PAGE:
3.06.2008,11:51 AM
Big Bend Revisited: Wow.....
“There is nothing permanent except change.”
-Heraclitus, Greek philosopher
Many visitors to the Big Bend area mistakenly believe that nothing there changes. On the contrary, geologic processes have been constantly changing the land for over 500 million years. Human, animal and plant presence have come and gone, sometimes returning. Each time one visits it will be different because with every passing day the land is indeed changing. So are we.

Some visitors are awe struck or irresistibly drawn to one of more features in the area. A few of us are tethered. An inexplicable mysterious magnetism draws and holds us to a place. Something about it claims us. We find ourselves returning again and again, each time feeling more like we are 'home', acquiring a sense of place for which we have no explanation.

Santa Elena Canyon did that for me the first time I glimpsed her towering majestic cliffs. And I knew immediately that I must return to her soon, like a tiny child clinging on to a guardian mother's layered skirts that tower above her. I felt the same the first time I got off the bike and walked upon a shale and rocky shelf overlooking an arroyo in the Terlingua desert and gazed around me. As if I had immediately grown roots into that desert floor, my second visit evoked a feeling of laying down on the ground and melting into it, become a part of it. I felt as though I belonged there.

My first view of the Boquillas Canyon walls along the Mexican side of the Rio Grande evoked a similar mixture of awe and draw. From the side of a hill miles away, it towered above and filled the view to the south. The paved road and rolling hills dotted with cacti and lechiguia below were dwarfed by the towering cliffs, as if it were a remnant of the giant dinosaurs frozen in stone, a reminder of a time long passed during which they reigned; when the ground gave birth to this canyon and the river tamed it.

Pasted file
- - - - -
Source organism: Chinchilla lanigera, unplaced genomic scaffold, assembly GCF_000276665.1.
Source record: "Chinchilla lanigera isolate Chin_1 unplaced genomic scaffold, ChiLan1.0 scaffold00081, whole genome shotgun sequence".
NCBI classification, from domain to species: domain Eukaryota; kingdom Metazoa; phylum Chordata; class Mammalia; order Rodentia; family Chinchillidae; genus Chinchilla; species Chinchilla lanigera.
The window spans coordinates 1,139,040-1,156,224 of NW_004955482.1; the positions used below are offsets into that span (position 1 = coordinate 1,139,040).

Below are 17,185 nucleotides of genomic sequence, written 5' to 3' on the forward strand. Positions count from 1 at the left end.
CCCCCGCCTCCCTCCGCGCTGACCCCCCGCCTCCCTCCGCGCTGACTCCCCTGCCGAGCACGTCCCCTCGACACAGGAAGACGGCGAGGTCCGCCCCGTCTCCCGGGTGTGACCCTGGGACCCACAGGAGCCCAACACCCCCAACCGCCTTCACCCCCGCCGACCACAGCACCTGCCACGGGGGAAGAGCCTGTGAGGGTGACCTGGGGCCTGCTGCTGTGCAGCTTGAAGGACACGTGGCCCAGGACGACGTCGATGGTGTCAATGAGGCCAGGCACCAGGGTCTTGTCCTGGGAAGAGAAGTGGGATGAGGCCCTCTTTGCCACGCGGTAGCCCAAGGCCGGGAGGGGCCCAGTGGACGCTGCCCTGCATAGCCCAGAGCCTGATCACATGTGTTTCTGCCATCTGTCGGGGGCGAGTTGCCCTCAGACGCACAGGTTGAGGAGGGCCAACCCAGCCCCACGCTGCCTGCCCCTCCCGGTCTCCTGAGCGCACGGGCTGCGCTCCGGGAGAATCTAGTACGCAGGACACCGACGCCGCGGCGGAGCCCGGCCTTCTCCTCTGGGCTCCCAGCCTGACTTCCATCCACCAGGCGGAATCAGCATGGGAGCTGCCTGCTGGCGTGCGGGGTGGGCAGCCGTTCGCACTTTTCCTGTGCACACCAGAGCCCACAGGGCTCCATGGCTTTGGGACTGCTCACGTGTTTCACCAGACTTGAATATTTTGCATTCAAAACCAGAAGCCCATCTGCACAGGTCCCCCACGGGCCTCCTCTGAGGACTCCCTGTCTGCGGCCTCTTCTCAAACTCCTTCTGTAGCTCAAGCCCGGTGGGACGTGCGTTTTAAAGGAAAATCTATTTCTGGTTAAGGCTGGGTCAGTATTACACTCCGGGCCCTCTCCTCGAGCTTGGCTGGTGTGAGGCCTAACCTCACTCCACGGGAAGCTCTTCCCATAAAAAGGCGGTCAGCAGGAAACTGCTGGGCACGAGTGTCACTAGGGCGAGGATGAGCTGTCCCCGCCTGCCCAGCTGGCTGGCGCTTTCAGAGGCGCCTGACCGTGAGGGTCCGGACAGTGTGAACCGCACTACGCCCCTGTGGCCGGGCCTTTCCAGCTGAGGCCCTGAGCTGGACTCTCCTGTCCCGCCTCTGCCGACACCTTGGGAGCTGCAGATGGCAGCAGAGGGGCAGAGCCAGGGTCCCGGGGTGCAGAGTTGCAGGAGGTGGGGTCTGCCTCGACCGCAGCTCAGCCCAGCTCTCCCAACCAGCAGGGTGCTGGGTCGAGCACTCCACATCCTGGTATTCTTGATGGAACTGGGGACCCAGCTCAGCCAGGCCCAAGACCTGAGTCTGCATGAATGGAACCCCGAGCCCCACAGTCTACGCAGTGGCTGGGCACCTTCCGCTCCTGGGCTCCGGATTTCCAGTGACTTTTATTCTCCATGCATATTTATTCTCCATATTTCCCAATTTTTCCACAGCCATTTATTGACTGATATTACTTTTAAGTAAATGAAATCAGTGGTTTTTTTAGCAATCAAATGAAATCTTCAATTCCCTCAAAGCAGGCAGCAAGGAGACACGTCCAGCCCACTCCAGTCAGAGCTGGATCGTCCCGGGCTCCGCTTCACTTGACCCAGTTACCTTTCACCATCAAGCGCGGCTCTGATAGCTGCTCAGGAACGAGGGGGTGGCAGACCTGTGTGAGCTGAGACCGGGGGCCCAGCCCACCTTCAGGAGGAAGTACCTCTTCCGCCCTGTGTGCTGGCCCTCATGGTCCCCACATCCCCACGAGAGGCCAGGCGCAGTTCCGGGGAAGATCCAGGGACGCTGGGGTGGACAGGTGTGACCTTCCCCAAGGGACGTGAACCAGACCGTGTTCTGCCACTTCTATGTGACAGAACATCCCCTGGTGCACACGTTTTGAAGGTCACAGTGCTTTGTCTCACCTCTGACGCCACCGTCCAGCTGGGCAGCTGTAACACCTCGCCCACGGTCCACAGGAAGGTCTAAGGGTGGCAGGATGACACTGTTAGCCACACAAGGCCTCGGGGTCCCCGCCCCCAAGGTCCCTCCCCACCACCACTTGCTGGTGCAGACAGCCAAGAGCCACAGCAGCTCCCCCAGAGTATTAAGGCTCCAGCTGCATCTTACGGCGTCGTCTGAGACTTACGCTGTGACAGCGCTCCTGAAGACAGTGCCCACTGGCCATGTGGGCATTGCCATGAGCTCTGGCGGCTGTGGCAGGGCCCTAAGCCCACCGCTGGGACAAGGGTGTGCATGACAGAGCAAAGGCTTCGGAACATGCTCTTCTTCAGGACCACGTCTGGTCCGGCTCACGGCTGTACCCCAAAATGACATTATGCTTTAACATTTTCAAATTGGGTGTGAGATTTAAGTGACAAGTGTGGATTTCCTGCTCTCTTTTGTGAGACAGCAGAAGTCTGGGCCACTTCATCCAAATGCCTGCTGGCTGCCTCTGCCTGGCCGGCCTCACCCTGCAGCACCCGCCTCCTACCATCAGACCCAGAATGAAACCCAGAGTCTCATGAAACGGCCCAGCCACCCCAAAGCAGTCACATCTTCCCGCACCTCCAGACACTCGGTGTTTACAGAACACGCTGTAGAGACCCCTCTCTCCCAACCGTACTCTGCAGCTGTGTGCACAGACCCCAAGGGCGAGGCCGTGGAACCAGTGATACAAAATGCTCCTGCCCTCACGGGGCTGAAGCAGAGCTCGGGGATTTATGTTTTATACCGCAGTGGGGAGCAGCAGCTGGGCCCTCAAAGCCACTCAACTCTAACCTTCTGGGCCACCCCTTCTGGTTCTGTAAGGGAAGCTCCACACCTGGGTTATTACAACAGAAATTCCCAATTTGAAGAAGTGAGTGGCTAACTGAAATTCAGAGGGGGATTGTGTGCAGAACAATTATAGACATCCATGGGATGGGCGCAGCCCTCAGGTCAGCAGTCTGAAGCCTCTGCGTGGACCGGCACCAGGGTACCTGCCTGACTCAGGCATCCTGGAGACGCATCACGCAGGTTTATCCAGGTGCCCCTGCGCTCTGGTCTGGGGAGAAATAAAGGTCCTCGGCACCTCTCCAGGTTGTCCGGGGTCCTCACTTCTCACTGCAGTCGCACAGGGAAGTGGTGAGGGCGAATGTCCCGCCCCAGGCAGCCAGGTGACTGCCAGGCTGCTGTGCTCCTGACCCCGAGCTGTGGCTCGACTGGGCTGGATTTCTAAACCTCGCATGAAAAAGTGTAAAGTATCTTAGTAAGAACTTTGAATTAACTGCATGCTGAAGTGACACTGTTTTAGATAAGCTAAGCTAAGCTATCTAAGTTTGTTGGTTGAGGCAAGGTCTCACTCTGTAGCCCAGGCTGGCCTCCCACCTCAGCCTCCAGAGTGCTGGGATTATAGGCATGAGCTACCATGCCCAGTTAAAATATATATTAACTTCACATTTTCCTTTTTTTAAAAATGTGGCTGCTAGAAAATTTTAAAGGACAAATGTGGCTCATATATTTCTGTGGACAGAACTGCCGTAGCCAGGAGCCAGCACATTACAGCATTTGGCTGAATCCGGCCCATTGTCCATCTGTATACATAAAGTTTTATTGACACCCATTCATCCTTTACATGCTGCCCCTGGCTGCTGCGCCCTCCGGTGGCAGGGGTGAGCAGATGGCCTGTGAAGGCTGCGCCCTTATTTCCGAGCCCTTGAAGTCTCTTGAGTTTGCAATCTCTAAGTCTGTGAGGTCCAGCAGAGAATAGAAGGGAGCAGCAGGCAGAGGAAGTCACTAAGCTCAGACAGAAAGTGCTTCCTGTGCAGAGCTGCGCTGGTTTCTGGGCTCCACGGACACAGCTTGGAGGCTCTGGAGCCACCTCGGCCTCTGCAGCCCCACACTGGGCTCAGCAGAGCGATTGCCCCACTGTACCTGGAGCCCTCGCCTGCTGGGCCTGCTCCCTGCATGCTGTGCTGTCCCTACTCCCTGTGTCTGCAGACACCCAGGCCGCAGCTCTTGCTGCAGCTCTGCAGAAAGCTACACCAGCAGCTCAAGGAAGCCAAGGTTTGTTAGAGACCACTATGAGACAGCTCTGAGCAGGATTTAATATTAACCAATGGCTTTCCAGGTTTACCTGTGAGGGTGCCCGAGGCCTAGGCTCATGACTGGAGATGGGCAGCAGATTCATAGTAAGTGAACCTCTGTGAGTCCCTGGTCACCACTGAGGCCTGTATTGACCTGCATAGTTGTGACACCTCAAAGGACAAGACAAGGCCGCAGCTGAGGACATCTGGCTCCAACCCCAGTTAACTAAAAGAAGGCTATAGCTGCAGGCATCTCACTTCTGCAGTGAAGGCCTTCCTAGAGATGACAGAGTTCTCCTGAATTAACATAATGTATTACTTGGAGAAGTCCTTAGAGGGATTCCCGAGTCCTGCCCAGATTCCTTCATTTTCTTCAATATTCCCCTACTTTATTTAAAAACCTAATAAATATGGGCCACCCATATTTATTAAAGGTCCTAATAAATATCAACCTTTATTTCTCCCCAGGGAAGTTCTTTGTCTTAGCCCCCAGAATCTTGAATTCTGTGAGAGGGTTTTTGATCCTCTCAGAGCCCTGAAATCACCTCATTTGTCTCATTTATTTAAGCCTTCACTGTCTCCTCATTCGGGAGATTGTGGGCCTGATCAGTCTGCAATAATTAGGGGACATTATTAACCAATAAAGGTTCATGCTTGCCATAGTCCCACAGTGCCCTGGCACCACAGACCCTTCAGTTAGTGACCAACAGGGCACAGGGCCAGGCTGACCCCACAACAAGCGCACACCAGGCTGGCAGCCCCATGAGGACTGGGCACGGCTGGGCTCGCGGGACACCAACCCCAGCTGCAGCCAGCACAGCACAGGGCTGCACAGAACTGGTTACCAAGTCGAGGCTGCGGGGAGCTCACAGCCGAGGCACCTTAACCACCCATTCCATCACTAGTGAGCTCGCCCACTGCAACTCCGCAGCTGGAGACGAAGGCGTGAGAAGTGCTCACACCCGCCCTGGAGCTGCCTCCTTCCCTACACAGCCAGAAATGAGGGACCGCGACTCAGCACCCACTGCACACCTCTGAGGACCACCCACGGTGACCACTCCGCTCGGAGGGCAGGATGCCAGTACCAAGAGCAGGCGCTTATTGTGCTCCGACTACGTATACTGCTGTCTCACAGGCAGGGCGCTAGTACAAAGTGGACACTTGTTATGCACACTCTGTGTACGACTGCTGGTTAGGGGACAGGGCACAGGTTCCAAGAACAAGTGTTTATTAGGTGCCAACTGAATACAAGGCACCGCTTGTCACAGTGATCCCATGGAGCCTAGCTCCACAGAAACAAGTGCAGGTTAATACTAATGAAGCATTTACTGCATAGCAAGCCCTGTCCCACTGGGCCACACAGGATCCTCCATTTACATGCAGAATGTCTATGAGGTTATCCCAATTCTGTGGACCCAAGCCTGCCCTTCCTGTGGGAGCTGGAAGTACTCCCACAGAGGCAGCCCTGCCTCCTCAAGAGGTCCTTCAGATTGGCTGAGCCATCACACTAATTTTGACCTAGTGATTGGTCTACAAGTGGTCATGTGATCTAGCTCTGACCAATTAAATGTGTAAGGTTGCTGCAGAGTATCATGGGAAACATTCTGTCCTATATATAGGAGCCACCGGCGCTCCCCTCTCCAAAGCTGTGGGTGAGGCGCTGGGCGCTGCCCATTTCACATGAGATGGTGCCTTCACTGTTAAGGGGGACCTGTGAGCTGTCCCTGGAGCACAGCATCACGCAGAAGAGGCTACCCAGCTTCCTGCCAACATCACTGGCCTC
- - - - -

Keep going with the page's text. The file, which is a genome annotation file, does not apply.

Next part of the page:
Looking at the striped canyon wall with it's layers revealing cycles of sediment deposits from seas covering the area over 135 million years ago profoundly impressed me with an essence of time in a way most of us don't comprehend; or perhaps even see.

Frank Waters wrote, "Nothing puts into such few words the belief....that time is not a linear flow, as we think it is, into past, present, and future. Time is an indivisible whole, a great pool in which all events are eternally embodied and still have their meaningful being. Into it we may dip by chance, or by a meaningful flash of supernormal or extrasensory perception, and glimpse something that happened long ago in our linear time." Yet no supernormal perception is required to really see and let one's self be claimed by these magnificent land forms.

Some landmarks on this planet just take your breath away. Or at least leave you with jaw open and emitting a slow "Wow....." . The Boquillas Canyon is one of these. An observer can't resist feeling a sense of place and time here.


Labels: ,

posted by Macrobe
Permalink ¤